Welcome to… 8c

Climbing an 8c has been a big goal since I started sport climbing. It represented a huge challenge for me and always seemed a little unrealistic, however I was excited to try and hoped that one day I could complete this goal. I started sport climbing just over a year ago when I climbed The Cider Soak (8a), as soon as I did this route I was hooked, I wanted to climb on a rope all the time! A month after that I climbed my first 8b- New Power Generation in Gorges du Loup. This is when the goal of 8c really started but I knew it would take a lot of work; I started trying an 8b+ at Anstey’s a little but soon realised that I wasn’t near strong enough so decided to leave it and hopefully come back and do it in the future. Just under a year went by and I still hadn’t managed to do my first 8b+. I had a go on Patpence (8a+) at Anstey’s Cove in April and then set myself the goal of climbing Tuppence Ha’penny (8b+) before my trip to Rodellar. The reason for setting this goal was to bridge the gap between 8b and 8c which would be a main goal on the trip. As the trip got closer I managed to do Tuppence Ha’penny… the following week I did Poppy which is considered to be hard 8b+ and has been given 8c in some places. Shortly after that I did another which again was pretty hard at 8b+ called Chimera. I knew that by putting a bit of effort in an 8c might be possible on the trip!

Upon arriving in Rodellar I wasn’t so keen to put loads of time and effort into trying hard on an 8c, I just wanted to climb, there was so much there and I just wanted to try it all! After spending about a week and a half ticking loads of routes, I wanted to start trying something a little harder. I’d been specifically training to try Pata Negra which is a huge 40 meter route where most of the climbing is in a roof. After having a quick go up it I knew that it wasn’t going to happen due to a big jug breaking off creating an additional and very hard crux. So I had a look at another classic 8c there called Welcome to Tijuana which is very short and very bouldery. Before the trip I wasn’t to keen to try this route after playing on it I actually really enjoyed the moves and was excited to give it some more goes.

Redpointing Welcome to Tijuana

Redpointing Welcome to Tijuana photo by Rob Law

As I wanted to try loads of routes in Rodellar I decided to take a different approach to this route instead of my usual way of working something which would be to spend days on it trying the moves over and over again. This time I would only try the route when I was really tired, after having a full day of onsighting and feeling ruined. My theory would be that if I could do the moves when tired I’d have a good shot at doing the route whilst fresh! I also knew that I probably wasn’t quite strong enough yet as my primary training focus prior to the trip was on endurance so I decided to go and do some bouldering in the Ali-baba cave where I did my first V12’s/Font 8A+’s!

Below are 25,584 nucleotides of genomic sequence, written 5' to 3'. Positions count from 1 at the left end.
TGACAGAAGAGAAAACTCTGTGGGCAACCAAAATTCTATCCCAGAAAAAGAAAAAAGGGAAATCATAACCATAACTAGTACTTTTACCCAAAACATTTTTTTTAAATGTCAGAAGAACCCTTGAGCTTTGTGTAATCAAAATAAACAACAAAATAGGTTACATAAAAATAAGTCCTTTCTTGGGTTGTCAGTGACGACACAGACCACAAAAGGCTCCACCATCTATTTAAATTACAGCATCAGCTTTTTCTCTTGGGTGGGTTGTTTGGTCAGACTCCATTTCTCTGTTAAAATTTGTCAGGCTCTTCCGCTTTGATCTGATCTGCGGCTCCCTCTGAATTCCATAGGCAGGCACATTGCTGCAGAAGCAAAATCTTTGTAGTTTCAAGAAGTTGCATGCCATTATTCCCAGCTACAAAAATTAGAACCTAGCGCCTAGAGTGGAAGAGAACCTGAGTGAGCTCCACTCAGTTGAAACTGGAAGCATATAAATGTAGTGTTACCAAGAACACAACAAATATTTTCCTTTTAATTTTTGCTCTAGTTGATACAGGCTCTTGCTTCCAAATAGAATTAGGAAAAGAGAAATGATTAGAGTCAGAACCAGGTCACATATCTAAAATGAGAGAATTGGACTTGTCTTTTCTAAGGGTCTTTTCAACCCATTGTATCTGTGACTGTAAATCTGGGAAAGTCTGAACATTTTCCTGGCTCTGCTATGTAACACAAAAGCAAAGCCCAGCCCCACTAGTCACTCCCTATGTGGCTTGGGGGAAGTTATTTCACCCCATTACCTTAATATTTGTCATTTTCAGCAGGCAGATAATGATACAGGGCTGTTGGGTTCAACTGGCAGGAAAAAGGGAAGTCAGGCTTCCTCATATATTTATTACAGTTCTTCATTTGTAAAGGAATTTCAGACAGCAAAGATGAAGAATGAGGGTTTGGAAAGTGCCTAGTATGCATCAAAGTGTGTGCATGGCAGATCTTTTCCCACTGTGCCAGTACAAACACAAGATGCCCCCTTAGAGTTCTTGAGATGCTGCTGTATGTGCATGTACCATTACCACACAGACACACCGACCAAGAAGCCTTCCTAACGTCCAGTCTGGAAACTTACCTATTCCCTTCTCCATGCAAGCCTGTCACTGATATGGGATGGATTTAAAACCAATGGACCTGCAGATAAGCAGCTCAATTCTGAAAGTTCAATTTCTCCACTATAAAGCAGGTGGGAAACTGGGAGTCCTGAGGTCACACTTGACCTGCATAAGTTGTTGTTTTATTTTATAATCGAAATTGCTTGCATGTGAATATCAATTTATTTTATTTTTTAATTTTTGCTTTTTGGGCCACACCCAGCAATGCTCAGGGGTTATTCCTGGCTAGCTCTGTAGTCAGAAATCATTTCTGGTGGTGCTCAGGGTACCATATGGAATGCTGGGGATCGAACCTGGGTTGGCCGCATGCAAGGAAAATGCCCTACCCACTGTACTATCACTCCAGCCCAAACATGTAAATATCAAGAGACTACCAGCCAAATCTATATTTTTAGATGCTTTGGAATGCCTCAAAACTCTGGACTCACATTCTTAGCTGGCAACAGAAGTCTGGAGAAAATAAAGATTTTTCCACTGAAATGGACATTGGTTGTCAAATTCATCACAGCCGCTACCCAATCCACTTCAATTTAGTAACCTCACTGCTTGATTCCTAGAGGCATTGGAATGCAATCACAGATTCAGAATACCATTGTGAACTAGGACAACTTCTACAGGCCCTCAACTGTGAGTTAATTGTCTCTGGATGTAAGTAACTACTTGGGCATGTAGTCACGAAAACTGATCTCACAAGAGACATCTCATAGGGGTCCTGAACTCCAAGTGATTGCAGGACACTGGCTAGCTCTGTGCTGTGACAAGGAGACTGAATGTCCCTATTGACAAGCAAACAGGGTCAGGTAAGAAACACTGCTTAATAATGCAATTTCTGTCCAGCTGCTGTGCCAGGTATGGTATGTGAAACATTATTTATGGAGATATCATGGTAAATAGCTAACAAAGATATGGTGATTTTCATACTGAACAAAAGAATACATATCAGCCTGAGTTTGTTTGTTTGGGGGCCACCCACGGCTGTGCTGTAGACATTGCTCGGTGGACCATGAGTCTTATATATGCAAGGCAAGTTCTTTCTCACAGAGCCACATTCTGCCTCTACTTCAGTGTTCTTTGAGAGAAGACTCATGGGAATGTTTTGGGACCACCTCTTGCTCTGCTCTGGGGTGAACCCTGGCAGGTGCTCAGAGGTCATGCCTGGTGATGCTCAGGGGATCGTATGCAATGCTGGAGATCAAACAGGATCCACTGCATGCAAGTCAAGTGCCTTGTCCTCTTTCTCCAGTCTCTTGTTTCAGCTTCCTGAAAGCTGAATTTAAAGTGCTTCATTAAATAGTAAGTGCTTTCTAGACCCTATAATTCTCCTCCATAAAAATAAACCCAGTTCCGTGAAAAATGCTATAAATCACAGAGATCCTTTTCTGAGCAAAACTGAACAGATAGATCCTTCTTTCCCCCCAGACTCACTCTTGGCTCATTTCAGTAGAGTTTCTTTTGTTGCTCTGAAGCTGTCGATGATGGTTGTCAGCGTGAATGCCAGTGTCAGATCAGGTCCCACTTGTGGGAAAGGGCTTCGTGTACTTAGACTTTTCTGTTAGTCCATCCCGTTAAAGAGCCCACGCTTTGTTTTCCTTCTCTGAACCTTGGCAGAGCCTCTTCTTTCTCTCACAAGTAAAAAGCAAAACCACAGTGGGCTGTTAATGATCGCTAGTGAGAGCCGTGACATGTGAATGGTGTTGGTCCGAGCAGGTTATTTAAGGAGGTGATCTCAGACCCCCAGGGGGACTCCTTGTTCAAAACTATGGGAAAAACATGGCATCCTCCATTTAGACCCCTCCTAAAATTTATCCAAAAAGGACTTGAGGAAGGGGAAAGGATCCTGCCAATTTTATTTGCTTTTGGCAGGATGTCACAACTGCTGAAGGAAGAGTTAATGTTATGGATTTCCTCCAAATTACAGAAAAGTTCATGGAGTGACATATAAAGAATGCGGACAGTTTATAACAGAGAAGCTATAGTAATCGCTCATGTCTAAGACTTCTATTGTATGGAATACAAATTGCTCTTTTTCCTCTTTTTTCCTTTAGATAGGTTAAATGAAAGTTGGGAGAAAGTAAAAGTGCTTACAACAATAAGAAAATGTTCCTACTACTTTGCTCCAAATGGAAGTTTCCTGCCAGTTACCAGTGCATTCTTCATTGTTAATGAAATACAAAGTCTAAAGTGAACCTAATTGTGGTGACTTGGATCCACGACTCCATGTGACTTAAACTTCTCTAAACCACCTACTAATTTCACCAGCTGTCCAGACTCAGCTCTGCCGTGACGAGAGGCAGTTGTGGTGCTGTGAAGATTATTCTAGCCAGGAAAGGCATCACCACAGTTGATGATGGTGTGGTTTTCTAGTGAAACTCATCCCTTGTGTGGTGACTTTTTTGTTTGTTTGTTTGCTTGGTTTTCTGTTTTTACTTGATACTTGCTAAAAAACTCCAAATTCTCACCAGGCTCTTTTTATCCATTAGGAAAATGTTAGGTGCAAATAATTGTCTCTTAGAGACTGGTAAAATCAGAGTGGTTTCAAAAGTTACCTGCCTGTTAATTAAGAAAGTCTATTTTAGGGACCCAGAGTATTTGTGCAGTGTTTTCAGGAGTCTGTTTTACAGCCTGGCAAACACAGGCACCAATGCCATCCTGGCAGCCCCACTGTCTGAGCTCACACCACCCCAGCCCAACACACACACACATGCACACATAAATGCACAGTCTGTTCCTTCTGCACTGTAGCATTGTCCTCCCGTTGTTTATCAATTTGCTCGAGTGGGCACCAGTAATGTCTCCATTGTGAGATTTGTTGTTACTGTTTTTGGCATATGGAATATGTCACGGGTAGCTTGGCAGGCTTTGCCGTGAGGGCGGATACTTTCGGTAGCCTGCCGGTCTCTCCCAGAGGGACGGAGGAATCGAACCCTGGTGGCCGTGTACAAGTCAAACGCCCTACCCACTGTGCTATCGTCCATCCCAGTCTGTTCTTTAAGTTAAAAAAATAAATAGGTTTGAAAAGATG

After three end of the sessions where I had one go up the route each I decided that a rest day was needed and then I may have a good chance of doing it. The following day, I was very strict and spent the day lying by the river and swimming a couple of times. I tried to completely forget about the route and just completely relax for the day… I took an early night that evening and was super psyched to start giving the route some redpoint attempts the following day. I woke up early, had an appropriate breakfast and headed down to Café Solo. I had a quick warm up on a 7b and went up the route to put my quickdraws in and had my first redpoint… The first redpoint attempt went surprisingly well; I climbed through the first boulder and now all I had to do was the top section which I found much easier. I got through the upper crux and was soon setting up for the very last move which was a big powerful sideways throw to a good finishing hold…I threw for it and couldn’t quite get it! I rested for 30 minutes and had another go. The same thing happened except this time I got the last hold but couldn’t quite hold it and I was soon spat off for a second time. I decided that I was going to have an hour rest and one more redpoint attempt. This time everything felt really good, everything went perfectly, I climbed the route exactly how I wanted to; I got to the last move, chalked up quickly and went all out to latch that last hold! I had done it! I clipped the chains feeling super psyched and over the moon that I had completed this long term goal.

On my first redpoint of Welcome to Tijuana

On my first redpoint of Welcome to Tijuana

Doing this route was pretty special, it shows that all the hard training has paid off and gives me a huge amount of motivation to continue training even harder. Doing the route as quickly as I did was also very motivating and I’m really excited to start trying something even harder now but for now I’m looking forward to a lot more training and also doing some more competitions. Here is a video of Neil Gresham redpointing the route last year:



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